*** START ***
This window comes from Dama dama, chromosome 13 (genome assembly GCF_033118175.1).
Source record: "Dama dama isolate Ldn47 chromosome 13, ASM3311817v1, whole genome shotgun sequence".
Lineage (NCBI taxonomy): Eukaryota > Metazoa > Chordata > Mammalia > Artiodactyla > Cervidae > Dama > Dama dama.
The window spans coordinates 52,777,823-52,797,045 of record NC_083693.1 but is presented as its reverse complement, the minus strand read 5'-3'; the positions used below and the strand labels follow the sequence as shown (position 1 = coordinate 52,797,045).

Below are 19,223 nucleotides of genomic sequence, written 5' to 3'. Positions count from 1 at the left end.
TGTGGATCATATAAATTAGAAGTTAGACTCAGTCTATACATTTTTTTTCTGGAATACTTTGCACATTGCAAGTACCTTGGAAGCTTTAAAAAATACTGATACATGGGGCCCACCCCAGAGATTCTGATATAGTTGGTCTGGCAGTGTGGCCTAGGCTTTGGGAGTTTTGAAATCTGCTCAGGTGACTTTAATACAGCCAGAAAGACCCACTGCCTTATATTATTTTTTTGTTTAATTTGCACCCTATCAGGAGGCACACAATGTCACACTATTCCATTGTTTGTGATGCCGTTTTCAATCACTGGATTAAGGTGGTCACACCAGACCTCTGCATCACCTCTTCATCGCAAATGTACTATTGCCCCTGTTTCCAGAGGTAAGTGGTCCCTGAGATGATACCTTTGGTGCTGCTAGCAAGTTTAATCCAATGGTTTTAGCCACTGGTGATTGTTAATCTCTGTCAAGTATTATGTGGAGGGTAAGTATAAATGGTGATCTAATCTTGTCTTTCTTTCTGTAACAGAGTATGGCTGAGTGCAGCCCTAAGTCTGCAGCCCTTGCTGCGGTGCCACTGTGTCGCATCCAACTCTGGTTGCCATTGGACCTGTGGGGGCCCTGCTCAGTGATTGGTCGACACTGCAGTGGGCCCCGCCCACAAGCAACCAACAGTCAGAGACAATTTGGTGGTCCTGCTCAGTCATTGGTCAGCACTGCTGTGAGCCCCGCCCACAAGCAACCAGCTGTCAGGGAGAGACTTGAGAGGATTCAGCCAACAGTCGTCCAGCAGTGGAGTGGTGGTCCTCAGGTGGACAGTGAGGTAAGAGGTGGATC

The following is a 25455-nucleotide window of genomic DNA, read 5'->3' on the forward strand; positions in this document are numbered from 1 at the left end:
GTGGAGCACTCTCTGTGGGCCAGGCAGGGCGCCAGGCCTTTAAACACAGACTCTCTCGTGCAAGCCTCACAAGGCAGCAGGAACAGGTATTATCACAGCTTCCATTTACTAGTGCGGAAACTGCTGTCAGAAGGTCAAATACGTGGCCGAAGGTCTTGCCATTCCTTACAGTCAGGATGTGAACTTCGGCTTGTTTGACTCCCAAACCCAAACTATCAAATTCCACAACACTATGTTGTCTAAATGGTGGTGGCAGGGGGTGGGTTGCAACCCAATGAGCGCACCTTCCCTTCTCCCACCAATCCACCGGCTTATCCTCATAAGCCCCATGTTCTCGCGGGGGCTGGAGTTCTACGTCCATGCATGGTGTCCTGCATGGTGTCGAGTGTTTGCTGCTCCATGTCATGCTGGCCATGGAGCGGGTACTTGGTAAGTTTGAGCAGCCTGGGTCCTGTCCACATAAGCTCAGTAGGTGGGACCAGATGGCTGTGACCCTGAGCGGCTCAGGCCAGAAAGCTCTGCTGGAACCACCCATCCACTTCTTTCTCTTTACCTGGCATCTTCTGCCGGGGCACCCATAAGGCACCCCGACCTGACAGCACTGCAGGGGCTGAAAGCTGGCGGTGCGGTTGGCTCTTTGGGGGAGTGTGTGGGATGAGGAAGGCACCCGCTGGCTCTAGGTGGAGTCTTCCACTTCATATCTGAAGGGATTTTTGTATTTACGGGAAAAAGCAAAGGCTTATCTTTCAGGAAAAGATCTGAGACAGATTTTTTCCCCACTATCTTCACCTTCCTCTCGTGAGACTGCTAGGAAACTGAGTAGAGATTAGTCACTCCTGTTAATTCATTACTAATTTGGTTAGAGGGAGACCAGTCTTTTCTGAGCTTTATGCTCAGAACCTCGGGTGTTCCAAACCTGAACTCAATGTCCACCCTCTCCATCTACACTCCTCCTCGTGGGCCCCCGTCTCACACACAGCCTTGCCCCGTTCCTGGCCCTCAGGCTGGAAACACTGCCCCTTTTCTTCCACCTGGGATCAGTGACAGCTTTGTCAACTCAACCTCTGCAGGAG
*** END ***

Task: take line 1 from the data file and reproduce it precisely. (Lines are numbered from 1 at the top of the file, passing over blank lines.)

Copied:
This window comes from Dama dama, chromosome 13 (genome assembly GCF_033118175.1).